Unboxing and potting up band roses from A Reverence for Roses
In my quest for more roses for the rose garden, I ordered bands from A Reverence for Roses. I really had no idea what to expect, but this company is one hour north of me, and the prices are some of the best around. Plus shipping is very reasonable.
While the selection was terrible (it must be end of season) and the web site left something to be desired (the availability filter did not work and the description didn’t have shrub or climber), that did not reflect poorly on the incredible delivery of roses I experienced.
Band roses are made from cuttings. They are from one year to 18-months in the band, the small, narrow pot, they are grown in. The roots get large enough to see from the holes in the bottom, and the leaves flush out, and they are ready to sell.
Because they are in small pots, they can be packaged closely together. They weigh less than other potted plants, meaning shipping costs a lot less. This shipment was so securely packaged with lots of tape, double plastic bags, moistened newspaper, and bamboo sticks to keep the plants from floppy around and breaking.
Unlike potted rose shipments, these young, pliable canes were full of leaves and some had several buds and even flowers.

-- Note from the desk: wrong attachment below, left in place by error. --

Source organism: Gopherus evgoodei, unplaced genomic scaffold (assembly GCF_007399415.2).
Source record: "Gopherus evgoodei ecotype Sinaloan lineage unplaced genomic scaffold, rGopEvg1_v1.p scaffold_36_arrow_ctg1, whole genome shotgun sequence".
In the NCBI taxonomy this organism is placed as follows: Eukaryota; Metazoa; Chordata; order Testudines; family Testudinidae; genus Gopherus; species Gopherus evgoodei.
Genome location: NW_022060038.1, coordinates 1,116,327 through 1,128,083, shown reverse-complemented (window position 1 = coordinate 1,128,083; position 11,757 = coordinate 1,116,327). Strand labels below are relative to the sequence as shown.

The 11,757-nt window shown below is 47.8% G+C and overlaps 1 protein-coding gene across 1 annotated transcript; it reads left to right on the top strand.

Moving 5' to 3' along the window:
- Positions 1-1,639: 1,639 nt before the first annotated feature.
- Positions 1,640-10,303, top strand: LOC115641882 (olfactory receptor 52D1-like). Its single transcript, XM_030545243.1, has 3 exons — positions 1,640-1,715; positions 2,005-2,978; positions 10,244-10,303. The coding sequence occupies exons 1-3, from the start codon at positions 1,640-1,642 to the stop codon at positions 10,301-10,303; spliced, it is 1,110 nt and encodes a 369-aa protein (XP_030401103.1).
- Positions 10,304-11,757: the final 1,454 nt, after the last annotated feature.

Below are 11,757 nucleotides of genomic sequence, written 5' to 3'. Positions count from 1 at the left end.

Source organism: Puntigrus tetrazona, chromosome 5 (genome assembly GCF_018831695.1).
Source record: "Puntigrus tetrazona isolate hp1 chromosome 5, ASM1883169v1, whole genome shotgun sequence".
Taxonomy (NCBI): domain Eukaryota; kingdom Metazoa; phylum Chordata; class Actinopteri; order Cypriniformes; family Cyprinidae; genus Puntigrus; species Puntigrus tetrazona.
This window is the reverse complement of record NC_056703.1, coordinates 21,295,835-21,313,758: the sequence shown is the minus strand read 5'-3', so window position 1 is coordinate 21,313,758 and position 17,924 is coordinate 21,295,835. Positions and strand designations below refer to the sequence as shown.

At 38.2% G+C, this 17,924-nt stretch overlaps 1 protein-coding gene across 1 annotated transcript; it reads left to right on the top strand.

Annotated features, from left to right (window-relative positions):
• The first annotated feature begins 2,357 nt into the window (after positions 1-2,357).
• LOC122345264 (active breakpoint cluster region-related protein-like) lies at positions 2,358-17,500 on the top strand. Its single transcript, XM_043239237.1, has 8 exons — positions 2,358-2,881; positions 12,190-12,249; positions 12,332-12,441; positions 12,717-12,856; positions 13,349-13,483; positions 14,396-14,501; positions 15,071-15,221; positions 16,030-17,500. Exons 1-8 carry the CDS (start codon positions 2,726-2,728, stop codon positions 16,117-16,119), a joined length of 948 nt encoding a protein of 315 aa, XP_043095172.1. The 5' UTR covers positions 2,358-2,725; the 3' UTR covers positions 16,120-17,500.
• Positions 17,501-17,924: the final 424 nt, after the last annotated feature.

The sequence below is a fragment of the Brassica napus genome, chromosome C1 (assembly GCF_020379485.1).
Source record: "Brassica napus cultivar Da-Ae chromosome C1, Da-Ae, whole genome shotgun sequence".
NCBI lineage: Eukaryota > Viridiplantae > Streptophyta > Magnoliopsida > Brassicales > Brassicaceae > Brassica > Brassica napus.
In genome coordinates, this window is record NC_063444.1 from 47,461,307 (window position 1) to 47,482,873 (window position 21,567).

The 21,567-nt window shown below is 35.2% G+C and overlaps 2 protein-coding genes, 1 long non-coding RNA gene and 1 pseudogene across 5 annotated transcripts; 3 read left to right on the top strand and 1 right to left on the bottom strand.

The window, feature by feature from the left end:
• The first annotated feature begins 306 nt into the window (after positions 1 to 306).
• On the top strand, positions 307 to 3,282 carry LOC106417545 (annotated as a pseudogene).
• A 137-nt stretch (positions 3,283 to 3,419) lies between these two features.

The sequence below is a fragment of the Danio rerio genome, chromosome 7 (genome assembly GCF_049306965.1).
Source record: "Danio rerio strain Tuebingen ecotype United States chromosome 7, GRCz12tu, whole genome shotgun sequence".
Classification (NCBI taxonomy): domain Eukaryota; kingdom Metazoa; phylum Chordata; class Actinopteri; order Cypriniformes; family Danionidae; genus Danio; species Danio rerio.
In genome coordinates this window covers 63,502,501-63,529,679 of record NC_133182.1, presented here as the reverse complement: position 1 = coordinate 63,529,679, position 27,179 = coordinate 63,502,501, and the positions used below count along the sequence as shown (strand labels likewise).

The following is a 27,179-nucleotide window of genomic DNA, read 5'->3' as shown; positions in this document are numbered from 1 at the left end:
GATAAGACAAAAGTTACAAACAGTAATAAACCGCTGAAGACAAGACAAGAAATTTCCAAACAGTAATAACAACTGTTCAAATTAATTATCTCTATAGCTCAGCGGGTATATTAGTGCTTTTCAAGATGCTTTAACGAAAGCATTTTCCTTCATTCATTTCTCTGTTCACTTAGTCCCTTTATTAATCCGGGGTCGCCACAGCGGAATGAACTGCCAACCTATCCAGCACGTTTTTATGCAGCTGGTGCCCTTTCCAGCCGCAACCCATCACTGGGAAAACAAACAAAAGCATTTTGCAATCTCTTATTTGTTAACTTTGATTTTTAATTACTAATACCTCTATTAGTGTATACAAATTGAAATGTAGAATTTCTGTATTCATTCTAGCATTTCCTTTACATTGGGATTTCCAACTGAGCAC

The major difference, in my opinion, is that band roses are not really ready for prime time. Whereas, larger potted roses can be planted directly out in their permanent home, band roses need to be transferred to larger pots and kept in a dappled shade location, until they grow larger. They also have to be acclimated to the sun (hardened off) prior to final planting. This may seem like more work, but there is also satisfaction in knowing that you were more intimately involved in raising the baby until it was ready to “leave the nest.”
In this video, I unbox the A Reverence for Roses shipment and transplant them into larger pots in a semi-shady location. I was very impressed with the quality of these roses and the care they received. I would definitely purchase from this local(ish) company again.